I know someone (I have mentioned him before) who actually bought a “grounding mat,” which is a mat connected to a cord that plugs into the round grounding wire in a wall outlet. This is supposed to “supply more free electrons” to your body, which you need, of course. Unlike our Earth-contacting ancestors, modern humans are insulated monads and electron deficient. The solution: direct skin contact with the Earth, which is buzzing with surplus electrons. The simplest method: walking barefoot. (Just as the simplest method for “enjoying the cardiovascular benefit that comes with your purchase of the RapidFire 3000 Adjustable Treadmill” is also … walking. Consider that there might be humans who use both a Segway and a treadmill. This is why marketers want us to reproduce.)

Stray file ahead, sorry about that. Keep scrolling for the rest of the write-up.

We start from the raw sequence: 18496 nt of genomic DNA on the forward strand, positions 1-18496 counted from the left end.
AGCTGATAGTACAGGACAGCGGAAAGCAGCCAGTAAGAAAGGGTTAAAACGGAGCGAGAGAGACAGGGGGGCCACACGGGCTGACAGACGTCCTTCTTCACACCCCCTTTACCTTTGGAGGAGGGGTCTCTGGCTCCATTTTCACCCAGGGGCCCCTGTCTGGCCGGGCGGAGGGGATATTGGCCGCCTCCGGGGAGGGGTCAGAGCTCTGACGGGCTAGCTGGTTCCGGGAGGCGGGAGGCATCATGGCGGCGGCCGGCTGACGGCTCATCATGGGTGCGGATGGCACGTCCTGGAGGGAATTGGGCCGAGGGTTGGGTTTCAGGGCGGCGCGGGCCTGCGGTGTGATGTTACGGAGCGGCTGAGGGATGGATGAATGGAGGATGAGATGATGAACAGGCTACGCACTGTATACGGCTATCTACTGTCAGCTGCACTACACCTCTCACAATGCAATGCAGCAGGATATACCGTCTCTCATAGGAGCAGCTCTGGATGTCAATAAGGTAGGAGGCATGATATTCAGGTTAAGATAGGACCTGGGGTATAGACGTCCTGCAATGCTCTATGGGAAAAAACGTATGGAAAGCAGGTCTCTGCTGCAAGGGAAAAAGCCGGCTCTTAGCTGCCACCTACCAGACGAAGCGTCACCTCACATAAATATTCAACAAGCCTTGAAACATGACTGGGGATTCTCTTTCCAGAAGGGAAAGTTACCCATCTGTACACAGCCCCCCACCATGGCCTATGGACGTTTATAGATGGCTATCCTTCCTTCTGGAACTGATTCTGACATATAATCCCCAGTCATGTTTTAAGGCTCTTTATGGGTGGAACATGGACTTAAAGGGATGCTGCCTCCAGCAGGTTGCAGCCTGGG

How can you monetize walking barefoot? Well, you can sell them advice on how to perfect their walking; but textual information is easy to reproduce online and hard to control. Solution: sell people bogus mats that plug in to their walls and can sleep on. Or how about some 100% cotton bedsheets that you plug into your wall for only $567 sold as an “Earthing Recovery Bag of health”—and available from seven sellers? (But the same sheets cost only $535 when the model in the photo is a female rather than a male idiot.)
So the guy actually bought one of these do-nothings. He loved it. It not only worked (to restore our optimal state of surplus electrons and, therewith, everything), it worked powerfully. “The first night I used it I detoxed so hard I actually threw up.”
This story has been neither invented nor exaggerated. It’s depressing because I thought all American high schools thought physics.